Trust is not a control – A warning for small businesses and charities

Trust is not a control

A recent case involving a small charity highlights the need for even the smallest organisations to assess how they might be vulnerable for fraud and to put in place simple preventative or detective controls. The effects of a single fraud can have a devastating and disproportionate impact  for smaller organisations. In the case of The First Friends Nursery the amount fraudulently taken was in the region of £50,000. This amount was enough to cause serious financial difficulties for the charity which threatened its existence with obvious knock on impacts for staff, parents and the children. The trusted worker was able to extract money from the charity for her own use in a number of ways: stealing cash; forging signatures on cheques, and inflating her wages. There were a number of simple controls that should have been in place which would have prevented this fraud, or detected it at a much earlier point. Those controls include:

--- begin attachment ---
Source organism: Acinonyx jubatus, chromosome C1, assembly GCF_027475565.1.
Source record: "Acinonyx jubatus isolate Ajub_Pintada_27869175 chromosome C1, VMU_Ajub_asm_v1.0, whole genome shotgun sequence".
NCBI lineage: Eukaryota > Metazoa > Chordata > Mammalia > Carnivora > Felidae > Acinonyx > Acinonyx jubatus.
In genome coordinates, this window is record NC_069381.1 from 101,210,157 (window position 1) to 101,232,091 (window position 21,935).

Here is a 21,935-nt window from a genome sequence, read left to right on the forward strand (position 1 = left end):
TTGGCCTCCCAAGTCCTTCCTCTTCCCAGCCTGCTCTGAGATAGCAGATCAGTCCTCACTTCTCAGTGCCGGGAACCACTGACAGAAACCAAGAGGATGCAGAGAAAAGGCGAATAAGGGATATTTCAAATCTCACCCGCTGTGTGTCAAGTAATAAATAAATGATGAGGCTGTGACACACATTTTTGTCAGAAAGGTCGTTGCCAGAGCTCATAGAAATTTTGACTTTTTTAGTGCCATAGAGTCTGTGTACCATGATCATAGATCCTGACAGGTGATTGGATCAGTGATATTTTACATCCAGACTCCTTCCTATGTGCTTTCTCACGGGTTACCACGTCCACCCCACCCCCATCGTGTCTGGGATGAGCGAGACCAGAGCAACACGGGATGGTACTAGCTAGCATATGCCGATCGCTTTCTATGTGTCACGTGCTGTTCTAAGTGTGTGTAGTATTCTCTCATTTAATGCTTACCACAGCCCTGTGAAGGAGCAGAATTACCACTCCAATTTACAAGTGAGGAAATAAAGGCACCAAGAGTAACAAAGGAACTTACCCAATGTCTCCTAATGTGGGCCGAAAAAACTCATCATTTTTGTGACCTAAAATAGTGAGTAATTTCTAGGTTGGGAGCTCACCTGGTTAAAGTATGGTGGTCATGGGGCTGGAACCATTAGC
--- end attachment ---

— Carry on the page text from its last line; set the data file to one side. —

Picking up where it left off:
• segregation of duties;
  • bank account reconciliations;
  • clear audit trails;
  • supervision and checking of outputs;
  • clear reporting lines and
  • avoiding reliance on one key individual.

Relevant guidance and tools include:

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